Bolivia's President Evo Morales is likely to see his reforms approved
By James Painter
BBC Latin America analyst
Bolivians go to the polls on Sunday to vote in a referendum on a new constitution, which would make permanent a number of radical changes promoted by left-wing President Evo Morales.
It is the second time in six months that Bolivia has voted.
Last August, Mr Morales won 67% of the popular vote in a recall referendum on his presidency, up from the 54% he won in the December 2005 presidential elections.
His continuing popularity, and divisions within the opposition, mean that the Yes vote is very likely to win this latest poll.
But there is plenty of room for disagreement over the implementation of the new constitution, and disputes between the government and the right-wing opposition look set to continue regardless.
Bolivia's Congress approved holding a referendum only after Mr Morales agreed to make a number of concessions.
Crucially, Mr Morales agreed to restrict his candidature as president to a single five-year term.
Under the current 1967 constitution, no president is allowed to have two consecutive terms. This was due to be changed under the original draft text, prompting fears from the opposition that Mr Morales could stay in office until 2019.
Under the new constitution, Catholicism would no longer be the official religion
But in a key concession, the president promised to stand just once more in elections due in December this year if the new constitution is approved.
This means that he is still likely to stay in power until 2014, but he says no longer.
He also made other concessions on autonomy, land reform and Congressional voting procedures.
Nonetheless, in his view, the key changes - extending the rights of Bolivia's 36 indigenous groups and strengthening state control over the country's natural resources - remain broadly intact.
When agreement was reached on the concessions back in October, Mr Morales wept in front of a huge crowd of supporters in La Paz's Central Plaza, where Indians were not allowed to set foot until the 1950s.
"We have made history," he said. "I can now go to the cemetery a happy man."
Among the 411 articles of the new constitution, some of the key changes provide for:
• A mixed economy which recognises public, private and communitarian ownership. However, the state will control natural resources such as oil, gas and minerals
• The state as unitary and pluri-national, designed to stress the importance of ethnicity in Bolivia's make-up. A whole chapter of the draft text is devoted to indigenous rights
• Power will be decentralised, creating four levels of autonomy - departmental, regional, municipal and indigenous
• Indigenous systems of justice will be given the same status as the official existing system. Judges will be elected, and no longer appointed by Congress.
In a further concession, Mr Morales agreed that new limits on land ownership will not be retroactive - a parallel referendum on Sunday will determine whether this limit should be set at 5,000 (12,355 acres) or 10,000 hectares (24,700 acres).
But even if the vote is in favour of 5,000 hectares - and there are many farms in the east larger than this - landowners will not be affected if they can show that their land is not idle and fulfils a social and economic function.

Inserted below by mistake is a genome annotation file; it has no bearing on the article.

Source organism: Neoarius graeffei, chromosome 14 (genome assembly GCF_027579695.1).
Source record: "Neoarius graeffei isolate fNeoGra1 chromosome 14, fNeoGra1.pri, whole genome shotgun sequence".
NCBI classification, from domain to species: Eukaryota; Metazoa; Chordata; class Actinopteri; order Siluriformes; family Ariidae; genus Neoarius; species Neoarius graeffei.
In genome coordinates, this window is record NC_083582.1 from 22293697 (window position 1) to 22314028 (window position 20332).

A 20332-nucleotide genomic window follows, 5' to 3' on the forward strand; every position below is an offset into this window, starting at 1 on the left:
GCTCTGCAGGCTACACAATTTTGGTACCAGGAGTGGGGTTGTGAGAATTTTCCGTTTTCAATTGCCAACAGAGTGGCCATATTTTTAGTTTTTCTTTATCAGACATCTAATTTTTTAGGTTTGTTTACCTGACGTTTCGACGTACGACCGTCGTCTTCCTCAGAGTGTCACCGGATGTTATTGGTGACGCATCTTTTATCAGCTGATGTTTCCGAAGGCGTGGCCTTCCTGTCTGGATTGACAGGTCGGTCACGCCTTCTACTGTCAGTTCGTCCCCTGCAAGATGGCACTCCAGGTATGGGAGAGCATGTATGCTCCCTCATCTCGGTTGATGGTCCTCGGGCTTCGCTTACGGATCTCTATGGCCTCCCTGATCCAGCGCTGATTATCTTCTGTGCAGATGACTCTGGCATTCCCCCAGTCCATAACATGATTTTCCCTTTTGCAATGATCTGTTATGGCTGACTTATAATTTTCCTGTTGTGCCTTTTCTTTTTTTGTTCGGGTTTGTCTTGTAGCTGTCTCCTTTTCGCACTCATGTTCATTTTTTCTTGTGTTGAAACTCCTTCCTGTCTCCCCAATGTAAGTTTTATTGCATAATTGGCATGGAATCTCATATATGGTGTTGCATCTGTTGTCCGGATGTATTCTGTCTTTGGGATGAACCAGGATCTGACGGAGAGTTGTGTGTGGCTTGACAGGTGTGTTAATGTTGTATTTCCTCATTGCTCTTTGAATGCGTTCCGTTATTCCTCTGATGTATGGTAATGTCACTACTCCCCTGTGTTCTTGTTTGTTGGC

However, Mr Morales' opponents say that since it will be up to central government to decide if landowners are complying, the system could be open to abuse.
Another controversial change to the constitution is that Catholicism would no longer be the official state religion - there would be no state religion.
The Church has also criticised the new draft text for not recognising the right to life from conception (possibly opening the way to legalising abortion), although the existing constitution does not either.
Some bishops have joined with the opposition in campaigning against the constitution. One of their slogans says "Choose God, Vote for No".
Most analysts say that despite making a number of concessions, Mr Morales remains in a strong position.
They point out that the opposition is split between more moderate members of the Congress and the more confrontational governors of the four, mainly eastern, departments known as the media luna, or half-crescent.
"The balance of power shifted," says George Gray Molina, a research fellow at Oxford University in the UK.
Protests against the government have sometimes turned violent
"Evo has already won the referendum vote. The opposition will probably retrench for a while with an eye on providing a unitary candidate for the December [presidential] elections," he says.
However, there is plenty of room for continuing opposition from the four media luna departments, which tend to be wealthier and more ethnically mixed than the mainly indigenous departments of the western highlands. They want more autonomy from the central state.
They also contain most of Bolivia's natural gas production and agribusiness, such as soya.
There are two main issues over which opposition civic organisations can continue to fight.
The first is whether their departments will have priority over the other three levels of autonomous organisation envisaged in the new constitution.
Another is how the taxes on gas exports will be divided up between the state and the four levels of autonomous organisations.
"The civic groups in Santa Cruz and Tarija, in particular, will continue to demand a bigger share of the proceeds of gas exports," says John Crabtree, an analyst at the Oxford Centre for Latin American Studies in the UK.
"While the new constitution may now be legally enacted," he says, "battles are looming over how its provisions are finally applied."